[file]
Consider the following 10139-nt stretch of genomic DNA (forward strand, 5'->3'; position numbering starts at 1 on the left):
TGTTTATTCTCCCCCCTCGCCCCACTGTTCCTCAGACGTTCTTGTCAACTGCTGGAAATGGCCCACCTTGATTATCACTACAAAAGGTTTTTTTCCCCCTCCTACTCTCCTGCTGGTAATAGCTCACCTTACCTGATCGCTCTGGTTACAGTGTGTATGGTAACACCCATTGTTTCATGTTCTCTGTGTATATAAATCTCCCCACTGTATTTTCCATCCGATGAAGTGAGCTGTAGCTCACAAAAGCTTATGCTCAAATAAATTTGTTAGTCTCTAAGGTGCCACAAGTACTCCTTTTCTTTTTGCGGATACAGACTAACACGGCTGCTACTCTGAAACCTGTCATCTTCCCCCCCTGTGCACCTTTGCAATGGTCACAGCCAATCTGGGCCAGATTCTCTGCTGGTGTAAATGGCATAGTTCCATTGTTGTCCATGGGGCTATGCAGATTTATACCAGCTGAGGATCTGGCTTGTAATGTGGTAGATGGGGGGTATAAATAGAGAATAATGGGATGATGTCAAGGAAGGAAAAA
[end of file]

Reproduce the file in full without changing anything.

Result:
Consider the following 10139-nt stretch of genomic DNA (forward strand, 5'->3'; position numbering starts at 1 on the left):
TGTTTATTCTCCCCCCTCGCCCCACTGTTCCTCAGACGTTCTTGTCAACTGCTGGAAATGGCCCACCTTGATTATCACTACAAAAGGTTTTTTTCCCCCTCCTACTCTCCTGCTGGTAATAGCTCACCTTACCTGATCGCTCTGGTTACAGTGTGTATGGTAACACCCATTGTTTCATGTTCTCTGTGTATATAAATCTCCCCACTGTATTTTCCATCCGATGAAGTGAGCTGTAGCTCACAAAAGCTTATGCTCAAATAAATTTGTTAGTCTCTAAGGTGCCACAAGTACTCCTTTTCTTTTTGCGGATACAGACTAACACGGCTGCTACTCTGAAACCTGTCATCTTCCCCCCCTGTGCACCTTTGCAATGGTCACAGCCAATCTGGGCCAGATTCTCTGCTGGTGTAAATGGCATAGTTCCATTGTTGTCCATGGGGCTATGCAGATTTATACCAGCTGAGGATCTGGCTTGTAATGTGGTAGATGGGGGGTATAAATAGAGAATAATGGGATGATGTCAAGGAAGGAAAAA